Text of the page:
Clean-living UK university students reject drugs
Modern undergraduates take a dim view of illegal drug use, study claims
UK students are using drugs at a far lower rate than previously thought - and the majority want universities to take a tougher stance on drug use.
A survey of 1,000 undergraduates carried out by the Higher Education Policy Institute (Hepi) and the University of Buckingham found that only 29% said they had used illegal drugs during their time at university.
In fact, 62% backed universities taking a “stronger line” on drug dealers “and the same proportion would like there to be a tougher stance on students who repeatedly use drugs”, The Daily Telegraph reports.
Mental health appears to be a major motivation for avoiding illicit substances, with 88% of respondents saying that drug use can cause mental problems.
In addition, 44% said they believed binge-drinking was a “very serious” problem on UK campuses.
The results indicate that, contrary to the stereotype of booze and drug-fuelled nights out, students on UK campuses are more sober and clean-living than previously thought.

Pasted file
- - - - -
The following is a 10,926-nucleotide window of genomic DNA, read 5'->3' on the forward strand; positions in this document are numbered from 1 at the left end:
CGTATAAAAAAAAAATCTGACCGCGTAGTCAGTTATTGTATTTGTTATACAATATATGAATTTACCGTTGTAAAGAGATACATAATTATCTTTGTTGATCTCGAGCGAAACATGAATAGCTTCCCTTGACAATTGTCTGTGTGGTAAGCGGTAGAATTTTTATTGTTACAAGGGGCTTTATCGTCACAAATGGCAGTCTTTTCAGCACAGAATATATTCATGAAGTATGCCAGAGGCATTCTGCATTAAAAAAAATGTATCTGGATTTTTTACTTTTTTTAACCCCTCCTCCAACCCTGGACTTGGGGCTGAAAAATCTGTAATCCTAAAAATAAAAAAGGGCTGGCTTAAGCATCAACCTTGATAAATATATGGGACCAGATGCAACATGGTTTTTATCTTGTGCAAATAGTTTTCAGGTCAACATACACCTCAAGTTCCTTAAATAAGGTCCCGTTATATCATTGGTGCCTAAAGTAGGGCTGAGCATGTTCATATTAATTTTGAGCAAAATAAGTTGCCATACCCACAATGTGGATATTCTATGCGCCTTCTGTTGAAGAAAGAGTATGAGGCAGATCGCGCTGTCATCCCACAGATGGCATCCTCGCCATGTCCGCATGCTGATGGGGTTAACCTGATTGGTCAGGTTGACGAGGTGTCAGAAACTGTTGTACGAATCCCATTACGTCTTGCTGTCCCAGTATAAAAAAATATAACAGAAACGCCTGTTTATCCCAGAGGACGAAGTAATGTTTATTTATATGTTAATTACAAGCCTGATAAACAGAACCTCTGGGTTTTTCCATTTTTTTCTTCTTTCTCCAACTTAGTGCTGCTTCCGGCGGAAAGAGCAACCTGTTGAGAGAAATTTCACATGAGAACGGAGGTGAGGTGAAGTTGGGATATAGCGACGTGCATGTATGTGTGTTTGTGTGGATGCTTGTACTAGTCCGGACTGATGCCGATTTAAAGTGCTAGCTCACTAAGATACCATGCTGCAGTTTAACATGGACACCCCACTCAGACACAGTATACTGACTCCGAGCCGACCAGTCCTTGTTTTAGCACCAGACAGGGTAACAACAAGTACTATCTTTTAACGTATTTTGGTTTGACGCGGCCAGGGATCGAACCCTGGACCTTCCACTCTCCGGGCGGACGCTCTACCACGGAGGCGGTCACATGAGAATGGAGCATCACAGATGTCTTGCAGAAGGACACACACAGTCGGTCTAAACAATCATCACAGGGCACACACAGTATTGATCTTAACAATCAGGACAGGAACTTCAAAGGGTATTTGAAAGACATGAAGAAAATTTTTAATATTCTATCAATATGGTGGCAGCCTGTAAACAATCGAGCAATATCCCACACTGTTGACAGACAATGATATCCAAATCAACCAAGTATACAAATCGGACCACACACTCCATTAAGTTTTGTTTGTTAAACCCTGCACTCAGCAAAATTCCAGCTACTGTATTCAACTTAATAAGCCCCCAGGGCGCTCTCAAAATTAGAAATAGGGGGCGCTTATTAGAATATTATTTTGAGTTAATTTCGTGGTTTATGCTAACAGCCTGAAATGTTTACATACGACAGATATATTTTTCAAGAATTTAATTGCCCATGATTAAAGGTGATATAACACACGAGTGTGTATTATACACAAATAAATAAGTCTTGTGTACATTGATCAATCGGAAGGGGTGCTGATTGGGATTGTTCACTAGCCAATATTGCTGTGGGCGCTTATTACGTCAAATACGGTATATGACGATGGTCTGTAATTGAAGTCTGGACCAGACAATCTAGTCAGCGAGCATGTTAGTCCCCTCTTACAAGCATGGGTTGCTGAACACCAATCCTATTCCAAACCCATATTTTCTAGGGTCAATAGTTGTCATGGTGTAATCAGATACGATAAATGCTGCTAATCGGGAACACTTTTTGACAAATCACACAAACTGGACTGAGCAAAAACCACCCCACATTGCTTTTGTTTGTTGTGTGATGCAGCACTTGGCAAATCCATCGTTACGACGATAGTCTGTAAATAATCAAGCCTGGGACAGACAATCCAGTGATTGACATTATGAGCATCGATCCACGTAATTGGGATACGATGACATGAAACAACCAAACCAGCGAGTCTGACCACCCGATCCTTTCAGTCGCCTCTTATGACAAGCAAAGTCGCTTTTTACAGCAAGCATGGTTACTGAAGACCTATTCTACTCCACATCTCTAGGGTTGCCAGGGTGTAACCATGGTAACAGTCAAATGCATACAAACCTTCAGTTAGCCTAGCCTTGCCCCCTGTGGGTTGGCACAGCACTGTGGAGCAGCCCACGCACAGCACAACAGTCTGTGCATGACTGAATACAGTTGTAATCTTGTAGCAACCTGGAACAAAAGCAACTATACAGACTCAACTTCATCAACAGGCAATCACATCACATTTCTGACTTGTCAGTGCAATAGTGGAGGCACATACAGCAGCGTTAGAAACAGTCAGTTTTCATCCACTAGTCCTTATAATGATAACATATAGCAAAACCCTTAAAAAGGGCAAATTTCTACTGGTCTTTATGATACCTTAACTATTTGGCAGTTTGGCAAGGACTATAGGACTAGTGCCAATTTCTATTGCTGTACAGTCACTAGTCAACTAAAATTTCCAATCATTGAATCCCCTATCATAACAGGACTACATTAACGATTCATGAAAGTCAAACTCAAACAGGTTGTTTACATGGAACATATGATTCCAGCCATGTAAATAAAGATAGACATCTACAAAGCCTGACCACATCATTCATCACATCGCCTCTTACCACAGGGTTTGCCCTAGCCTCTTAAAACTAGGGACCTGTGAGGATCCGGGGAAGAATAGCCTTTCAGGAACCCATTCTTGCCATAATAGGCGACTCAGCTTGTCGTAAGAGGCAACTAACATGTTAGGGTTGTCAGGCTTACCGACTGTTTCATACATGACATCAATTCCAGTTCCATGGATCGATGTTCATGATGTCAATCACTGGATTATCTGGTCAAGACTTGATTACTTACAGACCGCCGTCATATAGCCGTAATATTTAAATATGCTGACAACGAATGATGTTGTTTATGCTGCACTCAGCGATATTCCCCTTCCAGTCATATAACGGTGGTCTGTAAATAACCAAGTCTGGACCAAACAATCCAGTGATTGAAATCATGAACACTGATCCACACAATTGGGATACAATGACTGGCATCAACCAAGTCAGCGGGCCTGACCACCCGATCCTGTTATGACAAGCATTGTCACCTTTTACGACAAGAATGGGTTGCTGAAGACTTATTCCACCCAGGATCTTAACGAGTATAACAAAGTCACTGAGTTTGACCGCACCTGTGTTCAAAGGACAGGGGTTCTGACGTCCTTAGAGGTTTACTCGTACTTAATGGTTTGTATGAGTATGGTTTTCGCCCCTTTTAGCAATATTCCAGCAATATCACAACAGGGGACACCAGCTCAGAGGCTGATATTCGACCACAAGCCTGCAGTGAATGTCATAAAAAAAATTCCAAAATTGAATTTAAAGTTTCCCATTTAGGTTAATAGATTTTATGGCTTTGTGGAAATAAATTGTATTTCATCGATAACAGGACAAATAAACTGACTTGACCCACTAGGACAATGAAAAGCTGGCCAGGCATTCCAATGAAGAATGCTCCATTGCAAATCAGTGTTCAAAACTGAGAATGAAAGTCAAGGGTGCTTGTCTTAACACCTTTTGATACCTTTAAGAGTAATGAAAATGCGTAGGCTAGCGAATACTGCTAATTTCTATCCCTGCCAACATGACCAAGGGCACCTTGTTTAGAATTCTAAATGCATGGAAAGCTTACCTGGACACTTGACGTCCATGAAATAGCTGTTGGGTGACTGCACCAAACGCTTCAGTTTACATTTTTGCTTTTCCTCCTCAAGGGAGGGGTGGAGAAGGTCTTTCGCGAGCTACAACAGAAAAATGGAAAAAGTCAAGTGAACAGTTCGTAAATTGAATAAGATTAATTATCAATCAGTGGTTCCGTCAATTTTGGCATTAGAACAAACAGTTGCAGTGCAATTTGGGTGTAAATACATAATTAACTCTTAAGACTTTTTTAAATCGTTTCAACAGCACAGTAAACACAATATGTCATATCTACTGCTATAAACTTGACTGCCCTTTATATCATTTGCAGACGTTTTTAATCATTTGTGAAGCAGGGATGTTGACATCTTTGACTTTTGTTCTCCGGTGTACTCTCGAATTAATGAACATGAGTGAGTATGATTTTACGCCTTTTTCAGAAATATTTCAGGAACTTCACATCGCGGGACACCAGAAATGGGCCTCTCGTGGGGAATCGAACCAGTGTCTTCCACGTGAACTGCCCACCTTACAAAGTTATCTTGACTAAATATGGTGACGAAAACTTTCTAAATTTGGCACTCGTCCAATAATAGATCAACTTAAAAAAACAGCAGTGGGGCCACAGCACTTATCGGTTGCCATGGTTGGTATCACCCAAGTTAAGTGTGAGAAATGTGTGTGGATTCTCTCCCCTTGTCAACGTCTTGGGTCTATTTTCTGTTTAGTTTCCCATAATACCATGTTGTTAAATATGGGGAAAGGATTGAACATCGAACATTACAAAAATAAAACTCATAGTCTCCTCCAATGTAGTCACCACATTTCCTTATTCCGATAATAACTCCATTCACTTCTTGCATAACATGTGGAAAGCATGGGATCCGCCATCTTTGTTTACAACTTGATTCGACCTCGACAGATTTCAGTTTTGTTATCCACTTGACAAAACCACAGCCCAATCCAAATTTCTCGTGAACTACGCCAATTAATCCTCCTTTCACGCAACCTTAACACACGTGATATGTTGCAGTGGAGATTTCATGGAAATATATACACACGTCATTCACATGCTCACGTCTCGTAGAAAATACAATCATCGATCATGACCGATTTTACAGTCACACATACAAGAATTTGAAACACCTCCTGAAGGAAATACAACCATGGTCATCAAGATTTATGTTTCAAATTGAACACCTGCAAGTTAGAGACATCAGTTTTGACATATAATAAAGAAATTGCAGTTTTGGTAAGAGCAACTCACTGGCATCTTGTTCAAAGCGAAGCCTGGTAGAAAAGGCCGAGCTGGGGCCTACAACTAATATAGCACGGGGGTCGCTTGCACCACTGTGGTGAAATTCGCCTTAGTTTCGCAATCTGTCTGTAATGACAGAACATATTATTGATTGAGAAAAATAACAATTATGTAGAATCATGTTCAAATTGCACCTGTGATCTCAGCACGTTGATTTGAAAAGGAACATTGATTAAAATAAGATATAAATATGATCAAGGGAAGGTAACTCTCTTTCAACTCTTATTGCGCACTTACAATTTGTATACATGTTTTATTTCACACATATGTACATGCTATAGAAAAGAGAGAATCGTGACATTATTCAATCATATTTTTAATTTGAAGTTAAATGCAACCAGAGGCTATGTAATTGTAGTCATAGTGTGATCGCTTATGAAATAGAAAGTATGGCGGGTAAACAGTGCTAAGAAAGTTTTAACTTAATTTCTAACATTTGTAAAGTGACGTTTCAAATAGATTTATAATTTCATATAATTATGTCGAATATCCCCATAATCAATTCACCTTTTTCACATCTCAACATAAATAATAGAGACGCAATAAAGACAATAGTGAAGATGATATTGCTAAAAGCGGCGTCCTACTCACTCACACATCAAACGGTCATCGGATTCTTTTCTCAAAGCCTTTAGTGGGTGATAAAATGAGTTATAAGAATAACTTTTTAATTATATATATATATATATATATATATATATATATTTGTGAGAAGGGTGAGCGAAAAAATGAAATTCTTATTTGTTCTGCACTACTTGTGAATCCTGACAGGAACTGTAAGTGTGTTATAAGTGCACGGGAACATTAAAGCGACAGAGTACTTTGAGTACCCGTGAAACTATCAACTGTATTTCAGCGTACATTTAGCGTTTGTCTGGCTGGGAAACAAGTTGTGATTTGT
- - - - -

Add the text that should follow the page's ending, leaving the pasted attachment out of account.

A larger study released in April by the National Union of Students and charity Release “painted a somewhat different picture of student drug use”, says The Guardian, finding that 56% of undergraduates had taken illegal drugs.
However, respondents were asked about drug use throughout their lifetimes, whereas the Hepi study only looks at drug use at universities.
Hepi director Nick Hillman said their new study “provides an important corrective to some of the wilder ideas about today’s students”.
“They are more hard working and less hedonistic than is often supposed,” he said. “A majority clearly recognise the dangers of taking illegal substances.”